a number of switches coupled between different circuit points of the integrated circuit and/or terminals, the switches comprising control inputs which are coupled to outputs of the storage stages.
2. A circuit arrangement as claimed in claim 1, wherein the pulse shaper comprises at least a respective first comparator and a second comparator, each of which comprises two inputs and one output, one input being connected to the test terminal whereas the other input is connected to a first circuit node or a second circuit node, respectively, for different reference voltages, the output producing a signal transition when the signal of each comparator on the test input exceeds or drops below the associated reference voltage, the output of the first comparator being coupled to the clock output and the output of the second comparator being coupled, via a delay circuit, to the control output.
3. A circuit arrangement as claimed in claim 2, wherein the reference voltage of the first circuit node is lower than that of the second circuit node.
4. A circuit arrangement as claimed in claim 2 further comprising a third comparator which comprises two inputs and one output, one input also being connected to the test terminal whereas the other input is connected to a third circuit node for a reference voltage, the output being connected to a reset input of all storage stages, and wherein the control inputs of the switches are connected to the outputs of the storage stages in a manner such that the switches establish connections for normal operation of the integrated circuit when the storage stages are reset.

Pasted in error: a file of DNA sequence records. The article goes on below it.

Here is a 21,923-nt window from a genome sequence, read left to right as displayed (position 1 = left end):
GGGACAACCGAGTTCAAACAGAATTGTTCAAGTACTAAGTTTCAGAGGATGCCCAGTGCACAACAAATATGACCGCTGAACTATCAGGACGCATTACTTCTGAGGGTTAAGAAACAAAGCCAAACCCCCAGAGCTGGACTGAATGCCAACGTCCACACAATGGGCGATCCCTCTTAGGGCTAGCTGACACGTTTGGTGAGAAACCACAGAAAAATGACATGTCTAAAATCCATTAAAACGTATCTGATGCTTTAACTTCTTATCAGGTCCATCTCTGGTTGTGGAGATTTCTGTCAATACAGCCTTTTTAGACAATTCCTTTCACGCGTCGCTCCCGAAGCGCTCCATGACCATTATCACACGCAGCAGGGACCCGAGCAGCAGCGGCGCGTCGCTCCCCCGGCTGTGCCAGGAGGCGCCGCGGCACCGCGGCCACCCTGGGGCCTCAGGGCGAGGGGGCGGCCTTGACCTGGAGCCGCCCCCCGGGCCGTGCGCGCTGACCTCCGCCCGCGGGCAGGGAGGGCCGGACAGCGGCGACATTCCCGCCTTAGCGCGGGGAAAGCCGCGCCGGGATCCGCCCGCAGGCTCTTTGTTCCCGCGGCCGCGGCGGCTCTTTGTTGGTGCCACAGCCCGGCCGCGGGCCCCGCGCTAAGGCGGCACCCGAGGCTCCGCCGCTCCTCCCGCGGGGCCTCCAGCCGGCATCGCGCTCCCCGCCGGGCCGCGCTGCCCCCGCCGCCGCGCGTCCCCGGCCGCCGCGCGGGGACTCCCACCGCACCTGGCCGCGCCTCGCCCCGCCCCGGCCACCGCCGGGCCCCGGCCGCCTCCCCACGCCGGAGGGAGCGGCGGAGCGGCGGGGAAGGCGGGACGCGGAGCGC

5. A circuit arrangement as claimed in claim 4, wherein the reference voltage of the third circuit node is lower than that of the first circuit node.
6. A circuit arrangement as claimed in claim 5, wherein the test terminal is connected to a reference potential via a resistor.
7. A circuit arrangement as claimed in claim 4 wherein at least some switches are coupled to outputs of a plurality of storage stages via logic gates.
8. A circuit arrangement as claimed in claim 2 wherein the storage stages are combined in the form of a shift register.
9. A circuit arrangement as claimed in claim 2, wherein at least some switches are coupled to outputs of a plurality of storage stages via logic gates.